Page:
Researchers at California Polytechnic State University conducted a study of interleaving in sports that illustrates why the tactic is so effective. When baseball players practiced hitting, interleaving different kinds of pitches improved their performance on a later test in which the batters did not know the type of pitch in advance (as would be the case, of course, in a real game).
Interleaving produces the same sort of improvement in academic learning. A study published last year in the journal Applied Cognitive Psychology asked fourth-graders to work on solving four types of math problems and then to take a test evaluating how well they had learned. The scores of those whose practice problems were mixed up were more than double the scores of those students who had practiced one kind of problem at a time.
The application of such research-based strategies to homework is a yet-untapped opportunity to raise student achievement. Science has shown us how to turn homework into a potent catalyst for learning. Our assignment now is to make it happen. (You can browse past issues of the Brilliant Report by clicking here.)
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This Week's Brilliant Quote"Our definition of intelligence treats intelligence as a social construction, as much a matter of how individuals construe themselves and their action in the world as of what specific skills they have at a given moment. People who are intelligent-in-practice:
• Believe they have the right (and the obligation) to understand things and make things work. People do not merely acquire knowledge, cognitive skills and strategies, or learn to apply that knowledge or skill in problem solving. They also learn that we are expected to acquire some pieces or forms of knowledge and skill and that some domains of knowledge or skill 'belong' more to some people than to others. Our intelligence-as-cultural-practice view of intelligence treats acquiring knowledge and new skills as the responsibility of each individual.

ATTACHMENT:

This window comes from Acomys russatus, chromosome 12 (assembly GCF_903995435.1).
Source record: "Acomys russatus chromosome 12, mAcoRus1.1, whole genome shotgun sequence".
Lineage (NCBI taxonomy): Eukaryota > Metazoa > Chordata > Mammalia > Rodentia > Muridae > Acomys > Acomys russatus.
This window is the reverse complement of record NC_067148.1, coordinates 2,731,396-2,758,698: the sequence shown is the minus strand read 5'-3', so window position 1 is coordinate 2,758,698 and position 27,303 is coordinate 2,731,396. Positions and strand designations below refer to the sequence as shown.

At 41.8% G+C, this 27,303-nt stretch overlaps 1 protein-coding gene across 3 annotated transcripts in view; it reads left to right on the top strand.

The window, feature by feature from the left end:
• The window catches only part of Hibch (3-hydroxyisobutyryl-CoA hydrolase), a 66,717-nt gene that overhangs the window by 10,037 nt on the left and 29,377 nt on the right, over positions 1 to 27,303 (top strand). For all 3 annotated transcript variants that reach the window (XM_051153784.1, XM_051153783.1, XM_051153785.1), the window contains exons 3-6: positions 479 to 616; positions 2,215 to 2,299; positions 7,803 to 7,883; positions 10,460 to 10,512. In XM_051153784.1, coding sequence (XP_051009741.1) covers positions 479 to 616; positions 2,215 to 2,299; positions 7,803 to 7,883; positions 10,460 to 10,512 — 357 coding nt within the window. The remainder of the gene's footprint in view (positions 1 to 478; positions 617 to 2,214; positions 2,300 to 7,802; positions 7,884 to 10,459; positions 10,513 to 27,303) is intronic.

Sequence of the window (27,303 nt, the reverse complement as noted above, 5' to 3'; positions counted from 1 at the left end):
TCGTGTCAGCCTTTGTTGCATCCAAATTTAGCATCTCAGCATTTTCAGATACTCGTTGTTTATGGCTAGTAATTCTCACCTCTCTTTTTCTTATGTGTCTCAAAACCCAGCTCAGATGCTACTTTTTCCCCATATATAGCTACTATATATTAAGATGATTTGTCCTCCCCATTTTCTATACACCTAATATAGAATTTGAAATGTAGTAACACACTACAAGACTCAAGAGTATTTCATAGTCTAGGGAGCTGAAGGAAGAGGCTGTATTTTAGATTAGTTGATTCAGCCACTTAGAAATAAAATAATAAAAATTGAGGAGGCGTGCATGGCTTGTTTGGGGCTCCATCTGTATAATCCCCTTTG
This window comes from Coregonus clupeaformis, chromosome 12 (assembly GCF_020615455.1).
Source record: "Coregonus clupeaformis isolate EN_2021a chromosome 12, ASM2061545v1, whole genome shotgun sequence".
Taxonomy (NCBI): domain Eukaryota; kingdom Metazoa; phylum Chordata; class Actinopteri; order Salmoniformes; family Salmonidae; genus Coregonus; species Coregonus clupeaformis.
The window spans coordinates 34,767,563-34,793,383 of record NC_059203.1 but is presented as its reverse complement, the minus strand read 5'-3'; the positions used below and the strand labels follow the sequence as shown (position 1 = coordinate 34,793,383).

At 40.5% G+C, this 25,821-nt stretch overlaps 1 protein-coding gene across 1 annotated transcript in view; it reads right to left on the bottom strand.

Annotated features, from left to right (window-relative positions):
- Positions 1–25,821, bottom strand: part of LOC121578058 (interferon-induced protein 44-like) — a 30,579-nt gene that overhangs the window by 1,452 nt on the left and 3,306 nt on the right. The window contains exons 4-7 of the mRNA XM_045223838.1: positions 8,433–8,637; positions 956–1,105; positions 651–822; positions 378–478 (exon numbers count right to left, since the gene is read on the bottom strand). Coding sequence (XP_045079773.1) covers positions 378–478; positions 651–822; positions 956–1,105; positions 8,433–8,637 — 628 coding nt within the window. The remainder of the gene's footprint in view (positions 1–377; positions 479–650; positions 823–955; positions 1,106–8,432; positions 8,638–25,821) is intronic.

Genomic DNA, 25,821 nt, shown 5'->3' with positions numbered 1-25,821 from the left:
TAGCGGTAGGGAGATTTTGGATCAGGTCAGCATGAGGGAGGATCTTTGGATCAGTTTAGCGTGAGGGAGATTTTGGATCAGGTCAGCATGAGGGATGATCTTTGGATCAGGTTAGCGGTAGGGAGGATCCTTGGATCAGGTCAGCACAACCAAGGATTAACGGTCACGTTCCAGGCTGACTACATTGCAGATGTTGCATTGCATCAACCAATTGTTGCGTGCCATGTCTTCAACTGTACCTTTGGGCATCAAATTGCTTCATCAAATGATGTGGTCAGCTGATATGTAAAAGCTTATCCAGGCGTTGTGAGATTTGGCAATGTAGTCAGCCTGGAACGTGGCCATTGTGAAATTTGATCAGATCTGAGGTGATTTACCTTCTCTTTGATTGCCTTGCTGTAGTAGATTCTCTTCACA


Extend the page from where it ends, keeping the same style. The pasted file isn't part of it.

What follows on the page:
• Believe that problems can be analyzed, that solutions often come from such analysis and that they are capable of that analysis. This belief in one's efficacy to acquire valued knowledge and skills and to use these in solving valued problems can be socialized through the tacit messages embedded in the routines of daily practices.
• Have a toolkit of problem-analysis tools and good intuitions about when to use them. These might be metacognitive skills, analogical reasoning skills, quantitative analysis skills or a host of other specific learnable capabilities.
• Know how to ask questions, seek help and get enough information to solve problems. In this definition of intelligence, making use of the social environment is an integral part of the understanding process.
• Have habits of mind that lead them to actively use the toolkit of analysis skills and the various strategies for acquiring information. None of the cognitive skills and social strategies that are elements of intelligence-in-practice are functional unless the individual routinely uses them and seeks occasions to use them."—Lauren B. Resnick, "Socializing Intelligence"
Annie's comment: I would only add: Isn't this notion of "intelligence-in-practice" so much more humane, and so much more useful, than an IQ score?